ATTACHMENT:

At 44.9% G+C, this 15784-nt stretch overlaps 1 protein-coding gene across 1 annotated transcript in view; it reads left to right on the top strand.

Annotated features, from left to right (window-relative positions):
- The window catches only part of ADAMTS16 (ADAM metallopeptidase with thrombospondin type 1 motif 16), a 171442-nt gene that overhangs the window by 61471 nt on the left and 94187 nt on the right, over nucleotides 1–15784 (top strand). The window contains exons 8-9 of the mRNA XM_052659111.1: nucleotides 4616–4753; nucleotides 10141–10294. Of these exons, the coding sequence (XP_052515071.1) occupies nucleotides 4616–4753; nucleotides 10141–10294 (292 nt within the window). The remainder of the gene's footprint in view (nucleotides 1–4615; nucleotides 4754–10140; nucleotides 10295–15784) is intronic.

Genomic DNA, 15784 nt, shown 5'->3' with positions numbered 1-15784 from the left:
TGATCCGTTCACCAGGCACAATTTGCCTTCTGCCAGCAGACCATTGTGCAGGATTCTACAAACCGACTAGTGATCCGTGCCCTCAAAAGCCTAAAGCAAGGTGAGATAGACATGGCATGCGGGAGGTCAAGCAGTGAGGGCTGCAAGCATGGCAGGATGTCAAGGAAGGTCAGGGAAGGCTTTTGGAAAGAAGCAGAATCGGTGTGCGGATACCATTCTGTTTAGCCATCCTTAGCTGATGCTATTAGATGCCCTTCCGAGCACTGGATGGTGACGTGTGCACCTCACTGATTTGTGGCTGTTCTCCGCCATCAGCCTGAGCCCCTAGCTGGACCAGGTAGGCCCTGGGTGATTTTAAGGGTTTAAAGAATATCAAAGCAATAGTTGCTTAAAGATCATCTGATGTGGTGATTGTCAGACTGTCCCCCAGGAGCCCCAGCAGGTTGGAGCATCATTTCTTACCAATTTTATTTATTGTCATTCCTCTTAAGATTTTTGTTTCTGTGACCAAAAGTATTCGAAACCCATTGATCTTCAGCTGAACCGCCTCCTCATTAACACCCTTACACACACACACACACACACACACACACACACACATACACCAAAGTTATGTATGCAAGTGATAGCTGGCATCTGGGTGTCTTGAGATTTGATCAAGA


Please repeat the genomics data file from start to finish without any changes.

At 44.9% G+C, this 15784-nt stretch overlaps 1 protein-coding gene across 1 annotated transcript in view; it reads left to right on the top strand.

Annotated features, from left to right (window-relative positions):
- The window catches only part of ADAMTS16 (ADAM metallopeptidase with thrombospondin type 1 motif 16), a 171442-nt gene that overhangs the window by 61471 nt on the left and 94187 nt on the right, over nucleotides 1–15784 (top strand). The window contains exons 8-9 of the mRNA XM_052659111.1: nucleotides 4616–4753; nucleotides 10141–10294. Of these exons, the coding sequence (XP_052515071.1) occupies nucleotides 4616–4753; nucleotides 10141–10294 (292 nt within the window). The remainder of the gene's footprint in view (nucleotides 1–4615; nucleotides 4754–10140; nucleotides 10295–15784) is intronic.

Genomic DNA, 15784 nt, shown 5'->3' with positions numbered 1-15784 from the left:
TGATCCGTTCACCAGGCACAATTTGCCTTCTGCCAGCAGACCATTGTGCAGGATTCTACAAACCGACTAGTGATCCGTGCCCTCAAAAGCCTAAAGCAAGGTGAGATAGACATGGCATGCGGGAGGTCAAGCAGTGAGGGCTGCAAGCATGGCAGGATGTCAAGGAAGGTCAGGGAAGGCTTTTGGAAAGAAGCAGAATCGGTGTGCGGATACCATTCTGTTTAGCCATCCTTAGCTGATGCTATTAGATGCCCTTCCGAGCACTGGATGGTGACGTGTGCACCTCACTGATTTGTGGCTGTTCTCCGCCATCAGCCTGAGCCCCTAGCTGGACCAGGTAGGCCCTGGGTGATTTTAAGGGTTTAAAGAATATCAAAGCAATAGTTGCTTAAAGATCATCTGATGTGGTGATTGTCAGACTGTCCCCCAGGAGCCCCAGCAGGTTGGAGCATCATTTCTTACCAATTTTATTTATTGTCATTCCTCTTAAGATTTTTGTTTCTGTGACCAAAAGTATTCGAAACCCATTGATCTTCAGCTGAACCGCCTCCTCATTAACACCCTTACACACACACACACACACACACACACACACACACATACACCAAAGTTATGTATGCAAGTGATAGCTGGCATCTGGGTGTCTTGAGATTTGATCAAGA